Once upon a time, a brand that demonstrated CSR could stand apart from its peers. But has the market become too crowded? We ask the experts:
Sara Tye, founder, Redhead PR
“Of course there is still advantage in displaying CSR, but it’s not about CSR washing or PR (although this is important), it’s about running your business or organisation better and ensuring CSR is integral.
It’s about the best use of resources and not abusing your power on any level. It’s about sustainability. CSR, if environmental, will be intrinsically linked to Human Rights, whether that be the workforce or the people that are affected by the organisation and its actions. McDonalds is a good example.
In any sensible business, the board should be helping to drive CSR. It affects the bottom line if done correctly. Charity support motivates, thinking about the local community will help recruitment, the environment makes things sustainable and giving the consumer a better choice will in the end supply a known demand, which can be seen in action with fair trade and organic brands such as Green & Black’s.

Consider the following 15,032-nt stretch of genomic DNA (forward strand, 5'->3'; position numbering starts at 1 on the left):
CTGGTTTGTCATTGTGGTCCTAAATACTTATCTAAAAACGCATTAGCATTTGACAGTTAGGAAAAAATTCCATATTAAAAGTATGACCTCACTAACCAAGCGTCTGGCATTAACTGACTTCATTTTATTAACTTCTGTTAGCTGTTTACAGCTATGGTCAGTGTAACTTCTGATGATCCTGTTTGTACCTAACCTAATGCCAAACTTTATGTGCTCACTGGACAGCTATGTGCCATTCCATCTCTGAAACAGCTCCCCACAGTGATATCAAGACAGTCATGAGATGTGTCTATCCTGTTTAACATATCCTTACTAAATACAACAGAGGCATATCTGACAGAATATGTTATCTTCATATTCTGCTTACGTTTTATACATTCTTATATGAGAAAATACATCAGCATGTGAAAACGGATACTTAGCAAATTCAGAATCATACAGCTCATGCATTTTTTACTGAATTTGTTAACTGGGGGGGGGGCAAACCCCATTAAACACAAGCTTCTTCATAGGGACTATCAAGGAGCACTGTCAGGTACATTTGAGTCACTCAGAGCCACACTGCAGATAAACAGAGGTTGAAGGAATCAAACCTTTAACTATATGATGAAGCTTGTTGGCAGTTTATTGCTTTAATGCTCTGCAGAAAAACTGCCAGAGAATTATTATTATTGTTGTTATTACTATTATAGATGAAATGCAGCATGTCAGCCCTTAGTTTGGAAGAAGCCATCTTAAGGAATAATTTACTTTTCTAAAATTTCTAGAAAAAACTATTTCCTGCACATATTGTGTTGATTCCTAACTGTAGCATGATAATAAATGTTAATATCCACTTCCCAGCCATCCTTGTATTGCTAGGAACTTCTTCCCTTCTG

I can’t see how there’s any such thing as a ‘less authentically responsible’ brand: companies and organisations that lie will be found out, and companies that only act sustainably for reputation’s sake are still making a difference. But you can use great PR, integration with other marketing activities, direct consumer engagement, and of course word of mouth and social networking to distinguish your CSR activities from others.
The brands that really stand out in CSR are those that make sure it’s integral to their business. In The Body Shop it ran through every activity; Green & Black’s changed the chocolate bar industry; People Tree put ethical fashion on the map; and even utilities businesses such as Thames Water have changed the way we think about water. But it takes a long time.”